Lucy Andrews / Rhona Byrne / Maria Farrington / Niamh McCann, Maria McKinney / Helen McMahon / Margaret O’Brien / Fiona Reilly / Lorraine Tuck
Film + Digital — Invited + Commissioned Work
George Bolster / Josephin Böttger / Ciara del Grosso / Umay Gunes Kurtulan / Jennifer Moore / Sharon Phelan / Susanne Radelhof / Lisa Rovner /
Performance — Invited + Commissioned Work
Mish Mash & Reckless Ross / Seve Feathers / Sibéal Davitt / Spraoí Waterford / Prymary Colours / Tumble Circus / Chancleta & Carla Rod
Engaging with Architecture
Emma Geoghegan and 4th year students from TU Dublin School of Architecture
Spectacular Replica: An NCAD MFA Fine Art 2020 Graduates Exhibition
ONLINE exhibition of work from graduates of the NCAD Master of Fine Art class of 2020.
Thursday, 21st January – Thursday, 28th January 2021
Valerie Bresnihan, Sarah Edmondson, Andrej Getman, Barry Gibbons, Niamh McGuinne, Ciarán O’Keeffe, Gary Reilly, Lena Willryd
EVENT: 21 – 28 January, 5PM, NCAD Gallery INSTAGRAM
Live art performance, Dance Alone by exhibiting artist Ciarán O’Keeffe broadcast live on Instagram @ncad_gallery and @mfancad_.
EVENT: THURSDAY 28th Jan, 2021, 1PM – LINK
Matt Packer, Director of Ireland’s Biennial, EVA International in conversation with Spectacular Replica: NCAD MFA Fine Art 2020 Graduates Exhibition artists, on the NCAD Dublin Youtube Channel, and below.
She slid on slowly by, (2020), screen print on paper, 38 x 46cm, 2020; detail in raking light.
I have an interest in snails, in particular their self-healing abilities and hermaphroditic character.. Their secreted mucus protects their passage over rough terrain, forms their shell and is their footprint, I like that the collective noun is a walk or rout of snails. I am interested in how something soft and slimy can be changed into a tough, protective shell. In medieval manuscripts, snails were often depicted fighting and defeating armoured knights. Some scholars point to an association with a treasonous family, while others suggest the snail may represent the poor, the pest, the social climber or be seen as a symbol of female sexuality. This interpreted fear of femininity fits perfectly within my natural interests in distorted thinking, metamorphosis and body armouring.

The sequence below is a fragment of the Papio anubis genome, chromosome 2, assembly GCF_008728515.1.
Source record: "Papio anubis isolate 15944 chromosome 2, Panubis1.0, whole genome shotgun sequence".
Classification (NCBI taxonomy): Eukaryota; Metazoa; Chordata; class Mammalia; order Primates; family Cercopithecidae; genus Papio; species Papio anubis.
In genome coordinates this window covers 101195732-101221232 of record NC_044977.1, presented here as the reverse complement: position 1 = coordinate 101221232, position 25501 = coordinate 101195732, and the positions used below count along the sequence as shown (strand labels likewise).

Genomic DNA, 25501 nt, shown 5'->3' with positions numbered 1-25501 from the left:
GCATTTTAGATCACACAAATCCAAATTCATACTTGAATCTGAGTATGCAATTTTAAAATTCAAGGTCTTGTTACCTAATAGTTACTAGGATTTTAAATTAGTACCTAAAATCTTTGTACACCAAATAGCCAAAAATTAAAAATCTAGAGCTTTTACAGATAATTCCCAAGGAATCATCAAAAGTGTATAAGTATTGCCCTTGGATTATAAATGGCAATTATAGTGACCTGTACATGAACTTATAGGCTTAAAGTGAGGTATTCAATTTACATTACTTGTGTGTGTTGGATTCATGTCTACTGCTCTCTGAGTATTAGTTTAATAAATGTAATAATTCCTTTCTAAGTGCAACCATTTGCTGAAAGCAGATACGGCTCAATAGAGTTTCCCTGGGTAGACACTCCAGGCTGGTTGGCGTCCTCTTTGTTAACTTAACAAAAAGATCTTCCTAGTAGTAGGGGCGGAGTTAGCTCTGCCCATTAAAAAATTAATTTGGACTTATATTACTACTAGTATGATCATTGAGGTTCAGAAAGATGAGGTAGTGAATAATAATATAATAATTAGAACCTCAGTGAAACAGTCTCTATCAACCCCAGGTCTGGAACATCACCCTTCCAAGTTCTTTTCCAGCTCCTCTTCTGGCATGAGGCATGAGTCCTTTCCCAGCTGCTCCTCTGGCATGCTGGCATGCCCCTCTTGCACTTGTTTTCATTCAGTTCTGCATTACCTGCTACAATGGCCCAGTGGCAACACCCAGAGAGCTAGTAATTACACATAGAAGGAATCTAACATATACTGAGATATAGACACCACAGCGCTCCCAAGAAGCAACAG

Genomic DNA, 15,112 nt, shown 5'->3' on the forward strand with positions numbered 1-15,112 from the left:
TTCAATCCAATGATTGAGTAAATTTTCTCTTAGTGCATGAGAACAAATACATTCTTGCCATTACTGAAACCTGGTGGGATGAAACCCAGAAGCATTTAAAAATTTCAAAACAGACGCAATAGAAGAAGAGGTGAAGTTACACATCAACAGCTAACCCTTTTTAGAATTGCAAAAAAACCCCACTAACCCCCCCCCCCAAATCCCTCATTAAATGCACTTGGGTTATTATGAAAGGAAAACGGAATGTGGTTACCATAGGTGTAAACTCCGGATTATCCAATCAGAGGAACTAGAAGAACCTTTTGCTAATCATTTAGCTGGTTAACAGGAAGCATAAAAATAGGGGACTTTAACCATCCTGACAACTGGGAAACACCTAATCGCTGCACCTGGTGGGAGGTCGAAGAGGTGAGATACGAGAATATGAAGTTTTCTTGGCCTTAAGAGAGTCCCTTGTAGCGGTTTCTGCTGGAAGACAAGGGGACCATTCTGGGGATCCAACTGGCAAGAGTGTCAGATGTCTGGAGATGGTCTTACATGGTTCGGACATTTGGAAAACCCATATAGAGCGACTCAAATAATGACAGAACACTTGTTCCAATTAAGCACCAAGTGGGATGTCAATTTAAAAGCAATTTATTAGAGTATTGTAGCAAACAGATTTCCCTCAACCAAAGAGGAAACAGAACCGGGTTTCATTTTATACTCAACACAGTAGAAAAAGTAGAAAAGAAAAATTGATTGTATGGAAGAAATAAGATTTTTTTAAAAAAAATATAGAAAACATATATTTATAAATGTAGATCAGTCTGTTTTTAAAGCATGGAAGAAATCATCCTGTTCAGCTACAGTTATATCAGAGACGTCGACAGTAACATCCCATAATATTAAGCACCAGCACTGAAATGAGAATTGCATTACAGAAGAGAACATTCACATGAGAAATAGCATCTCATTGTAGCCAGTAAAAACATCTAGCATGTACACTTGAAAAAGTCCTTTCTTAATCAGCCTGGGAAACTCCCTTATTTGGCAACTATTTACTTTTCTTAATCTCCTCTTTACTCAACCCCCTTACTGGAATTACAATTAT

She- shell, (2021), screen print on paper, 60 x 81cm
The embodiment of psychological experience and the nature of somatic response is the underlying theme in this work. It addresses issues concerning how the body absorbs, holds and disguises illness.
Comprising three human-scale single occupancy shelters, this work aims to introduce a pro-active expectation of a cure for some complaint we may not even be aware of harbouring.
They provide an opportunity in which to shed anxiety, detach from divisive discourse and reboot energy levels. That they can be interpreted as sanctuary or prison is a point of contention and within this ambiguity lies a tension between what is anticipated and what is experienced.
Hold Still is designed to facilitate an energy transfer, not to treat an illness but to act as a catalyst. Press Pause may be experienced as a Faraday cage, a form of protection from electro-magnetic signals while the adapted cow-brush in Shed Skin references the importance of physical contact for human and animal wellbeing.
Positioned as a triumvirate, The Shell/ters represent stations in a secular pilgrimage or ritual, the purpose of which is at the discretion of each individual participant’s narrative.
Etching, screen print and transfer print on paper, film and aluminium
38 x 300cm
Creatures of Love 1 and 2 (2020)
Photo intaglio on paper
14.5 x 20.5cm
I have been thinking of protective shells as places to heal and develop. I initially chose the oyster because of its beauty but having done some research have found some very interesting aspects. Firstly, it can choose to be male or female depending on the need/availability. It is apparently alive when it is shucked, exposing its still beating heart before being consumed, so also pretty tragic as well as being considered an aphrodisiac. The build up of calcium to produce the shell is linked in a way to the calcification of traumatized organs or embodied trauma in the human, including arteries, I’m sure you know that this secretion produces the pearl to protect itself from the invading body. I positioned them on graph paper to emphasize a medical dissection/scientific examination type aesthetic…also how something beautiful can be destroyed in the process. The external shell surface is particularly beautiful but I really was drawn to the emptiness of the consumed heart.